There are more than a dozen wildfires blazing in California, with weather conditions causing the fires to grow further.
Hot temperatures and warm winds are providing the ideal atmosphere for fires to flourish, fanning the flames further along the dry brush.
Grass, trees and foliage have been dried out by the constant hot weather, causing tinderbox like material for the fires to spread to.
July was the hottest month on record for the state, with a national average temperature of 75.5 degrees Fahrenheit.
NASA has been observing California’s blazes from space using powerful satellites.
NASA astronaut Ricky Arnold took images of the Earth and the threatening wildfires on August 3, 2018, from his vantage point onboard the International Space Station, writing on Twitter: «Plumes of billowing smoke from the #CaliforniaWildfires stretch eastwards toward to the Rocky Mountains.»
However, details of the flames in some images of the Mendocino Complex fire are obscured due to the thick, heavy smoke rising up.
Towers of thick grey smoke can be seen towering over California as the fires continue to rage.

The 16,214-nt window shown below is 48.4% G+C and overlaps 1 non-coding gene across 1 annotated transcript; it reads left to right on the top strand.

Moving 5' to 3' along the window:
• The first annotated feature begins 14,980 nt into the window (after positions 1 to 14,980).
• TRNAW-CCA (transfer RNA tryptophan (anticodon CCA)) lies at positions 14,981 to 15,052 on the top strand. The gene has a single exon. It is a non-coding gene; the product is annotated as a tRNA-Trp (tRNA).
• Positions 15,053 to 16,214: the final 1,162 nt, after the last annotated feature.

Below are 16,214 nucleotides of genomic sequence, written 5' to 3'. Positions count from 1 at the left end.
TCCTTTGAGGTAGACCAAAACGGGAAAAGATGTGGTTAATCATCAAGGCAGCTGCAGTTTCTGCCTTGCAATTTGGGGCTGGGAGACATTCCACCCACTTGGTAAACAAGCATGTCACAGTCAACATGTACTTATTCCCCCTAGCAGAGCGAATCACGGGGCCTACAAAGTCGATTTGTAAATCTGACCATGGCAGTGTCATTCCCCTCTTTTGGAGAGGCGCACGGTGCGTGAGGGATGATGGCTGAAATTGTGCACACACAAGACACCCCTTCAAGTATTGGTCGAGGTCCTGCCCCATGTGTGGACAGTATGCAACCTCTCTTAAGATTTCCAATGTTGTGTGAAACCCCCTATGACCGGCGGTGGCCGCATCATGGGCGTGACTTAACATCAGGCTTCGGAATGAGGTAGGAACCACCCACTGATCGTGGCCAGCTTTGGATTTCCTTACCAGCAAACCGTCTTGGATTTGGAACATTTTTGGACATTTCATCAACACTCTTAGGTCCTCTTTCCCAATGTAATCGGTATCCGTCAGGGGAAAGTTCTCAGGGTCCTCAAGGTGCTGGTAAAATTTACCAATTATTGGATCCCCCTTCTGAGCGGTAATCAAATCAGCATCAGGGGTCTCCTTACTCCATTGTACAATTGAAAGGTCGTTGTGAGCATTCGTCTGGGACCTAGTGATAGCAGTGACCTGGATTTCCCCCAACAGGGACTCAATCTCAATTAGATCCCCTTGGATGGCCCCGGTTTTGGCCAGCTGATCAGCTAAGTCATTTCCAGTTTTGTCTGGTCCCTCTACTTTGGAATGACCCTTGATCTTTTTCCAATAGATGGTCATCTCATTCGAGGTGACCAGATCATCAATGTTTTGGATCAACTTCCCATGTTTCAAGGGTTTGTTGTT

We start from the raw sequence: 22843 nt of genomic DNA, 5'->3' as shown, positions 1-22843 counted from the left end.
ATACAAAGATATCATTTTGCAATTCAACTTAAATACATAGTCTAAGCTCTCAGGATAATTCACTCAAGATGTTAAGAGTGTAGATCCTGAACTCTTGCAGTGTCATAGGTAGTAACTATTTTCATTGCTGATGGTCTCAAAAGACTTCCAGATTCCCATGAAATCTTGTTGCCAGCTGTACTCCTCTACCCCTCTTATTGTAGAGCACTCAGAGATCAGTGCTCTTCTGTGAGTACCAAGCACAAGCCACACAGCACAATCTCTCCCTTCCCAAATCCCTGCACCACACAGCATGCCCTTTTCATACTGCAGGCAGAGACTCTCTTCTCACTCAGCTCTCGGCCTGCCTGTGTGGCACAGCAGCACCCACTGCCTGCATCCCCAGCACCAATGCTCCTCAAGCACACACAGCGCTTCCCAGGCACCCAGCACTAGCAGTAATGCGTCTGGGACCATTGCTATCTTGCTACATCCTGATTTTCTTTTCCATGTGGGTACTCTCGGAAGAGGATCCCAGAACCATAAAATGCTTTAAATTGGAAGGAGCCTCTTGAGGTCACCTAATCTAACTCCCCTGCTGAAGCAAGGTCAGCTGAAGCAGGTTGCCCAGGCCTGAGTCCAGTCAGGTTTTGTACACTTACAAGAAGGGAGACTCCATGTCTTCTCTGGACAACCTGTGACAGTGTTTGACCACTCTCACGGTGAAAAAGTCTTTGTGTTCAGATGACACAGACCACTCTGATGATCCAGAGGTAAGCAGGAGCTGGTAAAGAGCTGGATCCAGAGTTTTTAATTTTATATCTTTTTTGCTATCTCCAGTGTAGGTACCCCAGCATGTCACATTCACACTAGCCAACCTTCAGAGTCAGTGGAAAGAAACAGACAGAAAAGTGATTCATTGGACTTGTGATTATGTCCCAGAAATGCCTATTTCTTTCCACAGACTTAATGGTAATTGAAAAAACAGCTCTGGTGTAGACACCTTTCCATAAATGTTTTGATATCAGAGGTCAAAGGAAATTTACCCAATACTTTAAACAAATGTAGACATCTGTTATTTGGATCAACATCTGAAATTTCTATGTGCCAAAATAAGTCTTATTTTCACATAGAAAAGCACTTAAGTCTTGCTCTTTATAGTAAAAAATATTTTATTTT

The Mendocino fire in north-western California is now the largest fire in the state’s history, growing to more than 300,000 acres.
It is 47 percent contained as more than 4,000 firefighters work to beat the blaze and more than 10,000 structures are threatened by flames.
Holy Fire in southern California has triggered the mandatory evacuations of 20,000 residents as it burns across both Orange and Riverside Counties.
These two counties are the most populous in the whole state of California.
NASA has released a warning alongside the images or the number of pollution wildfires can cause.
According to NASA, the “fires are causing huge amounts of destruction, but they are also creating health hazards with the amount of smoke that is being pumped into the atmosphere.”
Citing a study by Georgia Institute of Technology, which “found that particle pollution from wildfires, long known for containing soot and other fine particles known to be dangerous to human health, is much worse than previously thought.
“Naturally burning timber and brush from wildfires release dangerous particles into the air at a rate three times as high as levels known by the EPA, researchers at Georgia Tech found.
“The study also found wildfires spew methanol, benzene, ozone and other noxious chemicals.”
Air quality is at its worst in the north of California, with measurements registering as “unhealthy” or “very unhealthy” according to too the state’s air quality website.
As a result of the poor air quality, several schools have been closed including Menifee Union District and Perris High School Union.
Residents in areas worst affected are being warned to shut windows and doors, as well as to set air conditioning units in homes and cars to circulate to avoid drawing in smoky air.
Follow the latest California fires updates here.